Marcus McCleery: Atrial Fibrillation
“They Gave Me a Second Chance”
Marcus was first seen by cardiologists at the Minneapolis Heart Institute® (MHI) more than 10 years ago. At the time, he weighed nearly 400 pounds and had been diagnosed with chronic atrial fibrillation, a condition in which the heart beats rapidly, causing exhaustion.
He had been on medication and previously had surgery to try to correct his heart’s pace. Finally, under the care of MHI® cardiologists, he had a catheter ablation procedure that restored his heart’s normal rhythms.
After the procedure, Marcus did not change his sedentary lifestyle until one visit with his physician, Dr. Katsiyiannis. Marcus asked, “What are my limitations?” and Dr. Katsiyiannis replied, “None.” Marcus was in disbelief.
“I had been given this gift of a new life,” Marcus says, “and I was lying on my couch, eating chips and watching TV, wasting away this gift.”
Dr. Katsiyiannis encouraged Marcus to move his body 15 minutes a day and Marcus took his advice. Fifteen minutes became 20, 30, then more. Eventually he shed more than 180 pounds, and began participating in runs and eventually triathlons.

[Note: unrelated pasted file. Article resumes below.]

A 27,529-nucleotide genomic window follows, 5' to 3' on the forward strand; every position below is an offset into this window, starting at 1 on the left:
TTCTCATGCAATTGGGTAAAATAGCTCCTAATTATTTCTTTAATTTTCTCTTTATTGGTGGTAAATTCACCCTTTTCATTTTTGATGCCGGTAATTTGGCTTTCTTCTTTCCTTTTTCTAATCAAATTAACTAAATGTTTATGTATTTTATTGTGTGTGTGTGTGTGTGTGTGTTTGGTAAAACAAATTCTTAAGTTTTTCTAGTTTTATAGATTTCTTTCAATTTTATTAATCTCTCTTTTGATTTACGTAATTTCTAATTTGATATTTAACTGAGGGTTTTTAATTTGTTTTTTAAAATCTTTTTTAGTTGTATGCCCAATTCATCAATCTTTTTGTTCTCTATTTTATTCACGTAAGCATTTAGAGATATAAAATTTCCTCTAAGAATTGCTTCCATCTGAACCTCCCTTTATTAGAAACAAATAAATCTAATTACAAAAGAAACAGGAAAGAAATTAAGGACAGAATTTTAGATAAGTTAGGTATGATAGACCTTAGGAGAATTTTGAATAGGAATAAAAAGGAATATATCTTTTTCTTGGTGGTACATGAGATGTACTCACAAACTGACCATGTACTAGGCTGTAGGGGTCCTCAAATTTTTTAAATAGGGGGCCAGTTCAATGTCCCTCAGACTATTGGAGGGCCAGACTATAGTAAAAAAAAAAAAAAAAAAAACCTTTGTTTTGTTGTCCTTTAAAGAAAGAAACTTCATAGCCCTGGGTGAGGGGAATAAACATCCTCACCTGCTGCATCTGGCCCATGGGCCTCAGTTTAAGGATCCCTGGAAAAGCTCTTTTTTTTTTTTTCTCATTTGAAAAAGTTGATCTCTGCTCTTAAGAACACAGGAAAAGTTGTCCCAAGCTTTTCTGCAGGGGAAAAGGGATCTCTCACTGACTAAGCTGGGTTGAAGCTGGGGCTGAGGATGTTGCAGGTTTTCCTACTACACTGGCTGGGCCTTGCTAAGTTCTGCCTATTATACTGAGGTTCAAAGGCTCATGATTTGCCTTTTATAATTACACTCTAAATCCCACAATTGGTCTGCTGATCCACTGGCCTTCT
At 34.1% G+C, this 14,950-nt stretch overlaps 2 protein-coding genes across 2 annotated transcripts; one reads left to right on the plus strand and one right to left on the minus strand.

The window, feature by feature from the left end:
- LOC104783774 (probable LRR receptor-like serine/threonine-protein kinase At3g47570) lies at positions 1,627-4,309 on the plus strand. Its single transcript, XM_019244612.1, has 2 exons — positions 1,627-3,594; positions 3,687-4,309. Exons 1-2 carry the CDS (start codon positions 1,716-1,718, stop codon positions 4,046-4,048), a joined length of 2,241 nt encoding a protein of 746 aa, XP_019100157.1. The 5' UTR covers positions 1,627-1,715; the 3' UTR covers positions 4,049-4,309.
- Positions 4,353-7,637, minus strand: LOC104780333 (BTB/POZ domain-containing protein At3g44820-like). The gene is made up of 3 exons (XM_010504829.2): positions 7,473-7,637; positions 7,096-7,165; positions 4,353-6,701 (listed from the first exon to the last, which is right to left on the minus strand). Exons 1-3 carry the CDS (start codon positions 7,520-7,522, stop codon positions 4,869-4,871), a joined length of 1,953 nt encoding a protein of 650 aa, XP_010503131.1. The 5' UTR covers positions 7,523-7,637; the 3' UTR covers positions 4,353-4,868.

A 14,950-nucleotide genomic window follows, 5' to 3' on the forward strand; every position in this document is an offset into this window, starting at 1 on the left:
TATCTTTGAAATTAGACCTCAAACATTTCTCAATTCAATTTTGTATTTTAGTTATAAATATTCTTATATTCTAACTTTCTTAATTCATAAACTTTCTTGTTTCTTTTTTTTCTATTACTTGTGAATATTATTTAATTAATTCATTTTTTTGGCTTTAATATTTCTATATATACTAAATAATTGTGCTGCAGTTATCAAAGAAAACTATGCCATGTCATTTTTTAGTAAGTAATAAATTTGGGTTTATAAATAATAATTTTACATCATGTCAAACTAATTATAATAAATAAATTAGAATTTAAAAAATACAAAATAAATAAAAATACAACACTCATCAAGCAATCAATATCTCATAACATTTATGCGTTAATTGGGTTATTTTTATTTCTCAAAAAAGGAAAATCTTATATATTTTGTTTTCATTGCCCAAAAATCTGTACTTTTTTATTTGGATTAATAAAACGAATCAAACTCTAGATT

“My life is so transformed today,” Marcus says, “I am grateful to Dr. Katsyiannis and all of the people at MHIF who make this work happen.”
A New Chapter
Marcus’ story doesn’t end there. In 2016 his atrial fibrillation came back, first sporadically, then more frequently. His heartrate would reach 230 beats per minute with regular movement, much less the rigorous life he had created for himself as a personal trainer and coach.
After many attempts to get his heart back into a regular rhythm, Marcus was fitted with a pacemaker, specially programmed to adjust to his active lifestyle.
“It’s a new chapter of my life,” Marcus says, “And I’m grateful for the opportunity to live it. If doctors are the beautiful bright HDTV, then MHIF is the engine working behind the scenes, dusty and forgotten, but important to the TV’s effectiveness.”
Research to prevent, and treat heart and vascular disease will be able to help more people like Marcus in the future.